Kimberly Bruch – Kealing Middle School, Austin
Ashley Cox – Sinton High School, Sinton
Each rookie award winner receives a $1,500 cash prize, and her school receives a $1,000 resource grant.
Kaneice Washington – Overall Winner, and Elementary School First-Place Winner – Galena Park
Visit one of Ms. Washington’s third- through fifth-grade science classes at Galena Park Elementary School, and you might see a magic show or hear a rap song about geology. An educator for nearly 15 years, Ms. Washington strives to make her science lessons exciting and engaging for her students. She writes rap songs to teach science concepts (“Block, Bounce, Bend,” about the behaviors of light energy, and “Break It, Move It, Drop,” about changes in the earth’s surface). “I am hoping my songs will stick to my students as Schoolhouse Rock stuck to me, to help them retain information and make learning the information fun,” she said. Putting on magic shows and dressing up in costumes are also part of her lesson plans, as is creative test preparation, which involved an escape room. “The students were engaged and actually had fun during test review,” she said. Ms. Washington also founded the school’s Robotics Club to show students how to apply technology and coding to solve real-world problems, and the STEM Club to research and develop clean-water filtration systems. (STEM is science, technology, engineering, and mathematics, which many educators group together in learning.)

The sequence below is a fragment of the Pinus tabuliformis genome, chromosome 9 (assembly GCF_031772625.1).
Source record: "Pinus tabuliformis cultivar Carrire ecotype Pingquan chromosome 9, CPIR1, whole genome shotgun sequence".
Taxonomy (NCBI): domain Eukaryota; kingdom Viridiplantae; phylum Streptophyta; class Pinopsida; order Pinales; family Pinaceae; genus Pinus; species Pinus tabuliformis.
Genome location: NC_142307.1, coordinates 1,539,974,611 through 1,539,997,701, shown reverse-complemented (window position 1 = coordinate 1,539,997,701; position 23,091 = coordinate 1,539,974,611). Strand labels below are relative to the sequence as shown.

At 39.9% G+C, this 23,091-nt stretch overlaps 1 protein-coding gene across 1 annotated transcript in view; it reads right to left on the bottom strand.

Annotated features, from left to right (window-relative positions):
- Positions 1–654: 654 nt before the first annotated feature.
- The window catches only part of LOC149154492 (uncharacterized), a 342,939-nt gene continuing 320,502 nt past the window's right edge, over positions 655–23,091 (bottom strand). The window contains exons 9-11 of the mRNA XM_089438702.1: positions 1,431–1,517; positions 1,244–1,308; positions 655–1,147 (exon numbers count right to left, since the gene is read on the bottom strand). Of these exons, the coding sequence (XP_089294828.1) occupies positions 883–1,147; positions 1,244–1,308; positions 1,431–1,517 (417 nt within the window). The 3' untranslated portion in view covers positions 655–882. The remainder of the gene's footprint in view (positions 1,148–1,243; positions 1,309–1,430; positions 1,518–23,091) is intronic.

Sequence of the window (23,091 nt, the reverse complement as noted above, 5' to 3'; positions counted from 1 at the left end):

“Mrs. Washington always has a smile on her face, and is eager to help out in any way she can,” said Galena Park Elementary colleagues Maria Gaspar and Emily Creel. “Her dedication is none like we’ve ever seen before.”
Richard Embrick – First-Place Middle School Winner – Richmond